There was an air of wistfulness as we looked up into the rugged hills above the tiny hamlet of Buggiano in western Tuscany, trying to guess which building would become our home for the week ahead. From the pictures in the glossy brochure, we knew that our villa was a distinctive colour – a kind of deep pinkish burnished copper. Well, at least it would have been distinctive if it was situated in north London, but here in Tuscany the vibrant walls of the houses are often a stunning palette of dramatic hues.
The long and winding road leading to our villa followed a precarious path of twists and turns. At one point, we passed a tiny shrine by the roadside and hoped that it was in honour of some saint, rather than someone whose car had nose-dived, Grace Kelly-style.
Then, when the road could go no higher, we arrived at the electronic gates of our villa, Borgo di Campione. This former rustic farmhouse certainly has the wow factor. Renovated with all mod cons, it’s all cool terracotta floors, beamed ceilings and dark-wood furniture. We were greeted by our villa host, Suzy, who had stocked our fridge with tomatoes plucked from her garden and delicious home-made pesto, as well as all the essentials – bread, milk, pasta – plus a selection of gelati from the local gelateria and a bottle of Chianti to kick the holiday off in authentic Tuscan style.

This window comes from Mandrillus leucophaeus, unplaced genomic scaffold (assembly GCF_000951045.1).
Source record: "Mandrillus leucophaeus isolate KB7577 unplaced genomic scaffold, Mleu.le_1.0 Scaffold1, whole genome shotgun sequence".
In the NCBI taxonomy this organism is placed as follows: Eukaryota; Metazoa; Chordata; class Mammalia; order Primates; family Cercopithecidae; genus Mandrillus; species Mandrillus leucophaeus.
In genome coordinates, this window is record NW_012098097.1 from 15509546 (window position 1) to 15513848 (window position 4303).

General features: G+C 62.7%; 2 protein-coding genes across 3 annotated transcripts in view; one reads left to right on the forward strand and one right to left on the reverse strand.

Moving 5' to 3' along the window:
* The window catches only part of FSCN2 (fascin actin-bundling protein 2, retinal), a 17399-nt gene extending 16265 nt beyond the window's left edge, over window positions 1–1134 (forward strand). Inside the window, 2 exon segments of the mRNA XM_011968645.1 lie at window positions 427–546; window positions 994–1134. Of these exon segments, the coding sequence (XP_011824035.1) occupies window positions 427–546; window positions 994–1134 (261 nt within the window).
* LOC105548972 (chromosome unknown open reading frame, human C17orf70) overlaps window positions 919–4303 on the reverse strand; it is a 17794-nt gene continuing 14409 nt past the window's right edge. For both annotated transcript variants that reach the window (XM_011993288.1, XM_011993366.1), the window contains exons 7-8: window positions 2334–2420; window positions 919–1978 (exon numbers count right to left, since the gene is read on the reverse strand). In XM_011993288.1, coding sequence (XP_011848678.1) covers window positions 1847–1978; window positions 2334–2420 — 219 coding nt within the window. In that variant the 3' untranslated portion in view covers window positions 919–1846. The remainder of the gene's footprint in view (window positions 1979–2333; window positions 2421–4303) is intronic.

The fully-equipped kitchen was dominated by a huge table, seating 12. Next door was the living area, with a television and sofa, plus another adjoining dining room with more seating and access to an outdoor stone oven, should you be inclined to turn your hand to baking your own stone-baked pizzas. Also on the ground floor was the first of five double bedrooms, with an en suite wet room.
Upstairs, the bedrooms were colour-coded: misty blue, fragrant lavender and two interconnecting rooms in a sunshine yellow, all with en suite bath or shower, air con, plasma televisions and pretty shuttered windows that could be flung open to provide a breathtaking vista – then promptly shut, as the air con won’t work with open windows and, as we soon learnt, to keep those pesky mosquitoes out.